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Ignorance of Scripture is Ignorance of Christ

Ignorance of Scripture is ignorance of Christ. This stark judgment of St. Jerome’s on the necessity for each Christian to have direct, personal knowledge of the inspired books of the Holy Bible comes in a commentary on Isaiah. There, Jerome insists that Isaiah is not only a prophet of the Old Covenant, but he is also an evangelist and an apostle of the New Covenant, because of his essential role in teaching us the mission of the messiah and the identity of the Word made flesh.

In this conviction about the need to know the Scriptures, Jerome anticipated the insight of St. Augustine that in the Old Testament the New is concealed, and in the New the Old is revealed. So much for Marcionism, with its wish to discard the Jewish Scriptures and to deny that the God of Israel is Our Father, too. And so much for those who contend that because of Christ’s presence in the sacraments it is possible to be a mature disciple of the Lord Jesus without regular and intimate contact with the Sacred Scriptures of both the Old and New Testaments.

On the afternoon of Easter Sunday, the Risen Lord Jesus joined two dejected disciples as they journeyed from Jerusalem to Emmaus, “but their eyes were kept from recognizing him.” (Luke 24:16) The two men offered the stranger an explanation of their incomprehension at the death of Jesus of Nazareth, whom they had been convinced “was a prophet mighty in deed and word before God and all the people.” (Luke 24:19)

And then after the two men acknowledged that some women of their group had claimed to have seen angels that morning who announced that Jesus was alive, the Risen Lord declared to them “‘O foolish ones, and slow of heart to believe all that the prophets have spoken! Was it not necessary that the Christ should suffer these things and enter into his glory?’ And beginning with Moses and all the Prophets, he interpreted to them in all the Scriptures the things concerning himself.” (Luke 24:25-27)

Finally, after joining the two disciples for supper, Jesus “took the bread and blessed and broke it and gave it to them. And their eyes were opened, and they recognized him. And he vanished from their sight. They said to each other, ‘Did not our hearts burn within us while he talked to us on the road, while he opened to us the Scriptures?’” (Luke 24:30-32)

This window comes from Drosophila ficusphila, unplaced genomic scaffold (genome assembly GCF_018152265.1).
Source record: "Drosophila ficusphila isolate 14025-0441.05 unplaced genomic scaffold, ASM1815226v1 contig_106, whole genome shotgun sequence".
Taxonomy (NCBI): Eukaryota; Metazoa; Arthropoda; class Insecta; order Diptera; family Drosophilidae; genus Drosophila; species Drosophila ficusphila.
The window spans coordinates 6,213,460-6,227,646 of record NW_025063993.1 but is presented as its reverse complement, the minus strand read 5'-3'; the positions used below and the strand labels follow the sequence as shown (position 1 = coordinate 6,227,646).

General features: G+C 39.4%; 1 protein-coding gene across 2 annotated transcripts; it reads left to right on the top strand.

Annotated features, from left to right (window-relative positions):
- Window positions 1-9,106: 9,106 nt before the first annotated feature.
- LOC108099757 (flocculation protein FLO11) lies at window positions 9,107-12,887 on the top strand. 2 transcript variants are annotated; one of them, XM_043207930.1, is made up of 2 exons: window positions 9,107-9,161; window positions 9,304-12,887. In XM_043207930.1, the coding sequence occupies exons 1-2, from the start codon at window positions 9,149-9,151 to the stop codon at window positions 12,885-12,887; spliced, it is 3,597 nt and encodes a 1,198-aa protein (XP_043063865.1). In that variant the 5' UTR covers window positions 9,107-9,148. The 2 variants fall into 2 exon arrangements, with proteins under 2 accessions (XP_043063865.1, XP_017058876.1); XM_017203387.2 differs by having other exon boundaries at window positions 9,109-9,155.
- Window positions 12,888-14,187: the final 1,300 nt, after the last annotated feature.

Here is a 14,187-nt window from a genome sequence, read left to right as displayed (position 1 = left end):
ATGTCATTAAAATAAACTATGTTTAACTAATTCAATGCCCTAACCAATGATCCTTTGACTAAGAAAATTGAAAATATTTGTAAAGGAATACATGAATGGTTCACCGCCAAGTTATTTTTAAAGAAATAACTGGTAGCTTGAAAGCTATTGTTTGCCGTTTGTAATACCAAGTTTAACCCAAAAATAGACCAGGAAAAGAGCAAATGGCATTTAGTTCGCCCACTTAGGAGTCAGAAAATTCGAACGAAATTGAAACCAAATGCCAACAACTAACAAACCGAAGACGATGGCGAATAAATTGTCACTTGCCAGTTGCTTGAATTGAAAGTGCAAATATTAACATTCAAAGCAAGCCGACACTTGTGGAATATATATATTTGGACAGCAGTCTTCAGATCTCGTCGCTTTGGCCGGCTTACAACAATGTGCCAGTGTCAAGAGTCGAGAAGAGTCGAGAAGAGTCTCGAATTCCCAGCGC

To recognize the Risen Lord in his incomparable gift of the Most Holy Eucharist, to recognize him in the distressing disguise of the poor, and to recognize him in the fellowship of other Christians gathered to sing the praises of God, it is first necessary to recognize him in the Sacred Page, to hear and heed the Word of God in the Bible because “all Scripture is breathed out by God and profitable for teaching, for reproof, for correction, and for training in righteousness, that the man of God may be complete, equipped for every good work.” (2 Tim 3:16-17)

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There simply is no substitute for one’s own direct and personal knowledge of Holy Scripture acquired over many years of study and prayer, and the more deeply one understands the Bible, the more deeply one can know and love the Lord Jesus Christ.

But such direct experience of Holy Scripture affects not only the discipleship of individual believers. It also shapes everything in the life of the Church, including her teaching and her worship. In its Dogmatic Constitution on Divine Revelation, Dei Verbum, the Second Vatican Council taught that “holy mother Church, relying on the belief of the Apostles, holds that the books of both the Old and New Testaments in their entirety, with all their parts, are sacred and canonical because written under the inspiration of the Holy Spirit, they have God as their author and have been handed on as such to the Church herself.” [11]

Thus, the Bible is received and reverenced as divinely revealed, and the same cannot be said of any other text in the Church including liturgical books, devotional prayers, and conciliar decrees, which is why the Council insists that the Scriptures, together with sacred tradition, are “the supreme rule of faith, since as inspired by God and committed once and for all to writing, they impart the word of God himself without change and make the voice of the Holy Spirit resound in the words of the prophets and Apostles.” [21]

If Christianity is not a revealed religion, it is a false religion, and the supernatural gift of divine revelation is handed on in the Gospel of Jesus Christ which is “the power of God for salvation to everyone who believes” (Romans 1:16)

Yes, the proclamation of the Gospel did indeed begin before the texts of the New Testament were written, but the Holy Scriptures are a unique and divine gift to the Church. “For the word of God is living and active, sharper than any two-edged sword, piercing to the division of soul and of spirit, of joints and of marrow, and discerning the thoughts and intentions of the heart.” (Hebrews 4:12)

And that is why mature Christians must know the Bible through their own prayer and study, because ignorance of Scripture is ignorance of Christ.

*Image: Saint Jerome in His Study [1] by Albrecht Dürer, 1521 [National Museum of Ancient Art, Lisbon, Portugal]

Jay Scott Newman, a new contributor, is a priest of the Diocese of Charleston and pastor of Saint Mary’s Catholic Church in Greenville, South Carolina.